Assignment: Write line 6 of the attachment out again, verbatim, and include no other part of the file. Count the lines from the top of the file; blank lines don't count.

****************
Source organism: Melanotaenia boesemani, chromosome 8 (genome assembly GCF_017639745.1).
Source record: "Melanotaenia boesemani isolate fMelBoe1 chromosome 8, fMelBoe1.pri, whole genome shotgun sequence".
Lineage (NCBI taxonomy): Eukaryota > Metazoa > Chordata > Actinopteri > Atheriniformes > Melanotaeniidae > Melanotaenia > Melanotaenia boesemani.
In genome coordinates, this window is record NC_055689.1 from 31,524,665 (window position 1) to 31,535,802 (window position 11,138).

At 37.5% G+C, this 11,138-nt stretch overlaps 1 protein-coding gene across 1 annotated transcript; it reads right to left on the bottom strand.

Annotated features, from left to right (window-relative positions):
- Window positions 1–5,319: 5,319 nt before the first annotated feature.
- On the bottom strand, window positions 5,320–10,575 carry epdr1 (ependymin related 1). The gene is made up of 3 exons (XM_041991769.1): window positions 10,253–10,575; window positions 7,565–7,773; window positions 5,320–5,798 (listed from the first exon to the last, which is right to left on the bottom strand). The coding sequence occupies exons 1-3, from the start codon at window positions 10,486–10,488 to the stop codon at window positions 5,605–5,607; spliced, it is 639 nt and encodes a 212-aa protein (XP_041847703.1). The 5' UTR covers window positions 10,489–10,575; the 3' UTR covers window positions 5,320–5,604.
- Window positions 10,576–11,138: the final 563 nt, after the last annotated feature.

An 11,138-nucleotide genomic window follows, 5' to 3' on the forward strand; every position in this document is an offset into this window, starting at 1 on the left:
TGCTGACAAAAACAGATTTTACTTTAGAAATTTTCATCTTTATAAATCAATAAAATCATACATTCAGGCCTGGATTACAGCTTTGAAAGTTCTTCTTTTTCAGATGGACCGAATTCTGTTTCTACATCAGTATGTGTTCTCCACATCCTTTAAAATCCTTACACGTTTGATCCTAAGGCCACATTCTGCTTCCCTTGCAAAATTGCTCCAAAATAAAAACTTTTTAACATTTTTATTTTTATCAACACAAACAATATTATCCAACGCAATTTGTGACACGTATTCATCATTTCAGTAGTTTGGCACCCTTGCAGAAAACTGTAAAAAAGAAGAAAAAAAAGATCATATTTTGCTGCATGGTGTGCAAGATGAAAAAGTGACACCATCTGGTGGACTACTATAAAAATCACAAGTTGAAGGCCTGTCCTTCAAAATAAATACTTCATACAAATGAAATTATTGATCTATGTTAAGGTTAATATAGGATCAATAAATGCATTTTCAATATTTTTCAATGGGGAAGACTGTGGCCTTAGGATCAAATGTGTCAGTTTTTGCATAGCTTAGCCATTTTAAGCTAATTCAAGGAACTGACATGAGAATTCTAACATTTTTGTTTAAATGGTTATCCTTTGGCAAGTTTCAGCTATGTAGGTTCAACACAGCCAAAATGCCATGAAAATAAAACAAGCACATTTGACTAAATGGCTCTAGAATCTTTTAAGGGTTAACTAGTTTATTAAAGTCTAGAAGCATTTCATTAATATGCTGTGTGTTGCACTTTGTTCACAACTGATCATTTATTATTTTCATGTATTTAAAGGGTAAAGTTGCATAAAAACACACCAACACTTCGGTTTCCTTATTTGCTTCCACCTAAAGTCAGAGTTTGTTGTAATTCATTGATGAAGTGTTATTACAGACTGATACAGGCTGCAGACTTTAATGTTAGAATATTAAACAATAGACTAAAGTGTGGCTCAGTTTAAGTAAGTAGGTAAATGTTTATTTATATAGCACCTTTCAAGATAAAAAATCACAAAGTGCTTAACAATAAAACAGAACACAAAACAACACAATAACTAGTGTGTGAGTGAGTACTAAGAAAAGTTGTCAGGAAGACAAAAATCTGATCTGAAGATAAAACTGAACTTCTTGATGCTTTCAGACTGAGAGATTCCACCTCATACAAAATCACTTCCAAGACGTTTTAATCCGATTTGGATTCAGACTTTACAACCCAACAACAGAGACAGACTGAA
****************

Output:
Annotated features, from left to right (window-relative positions):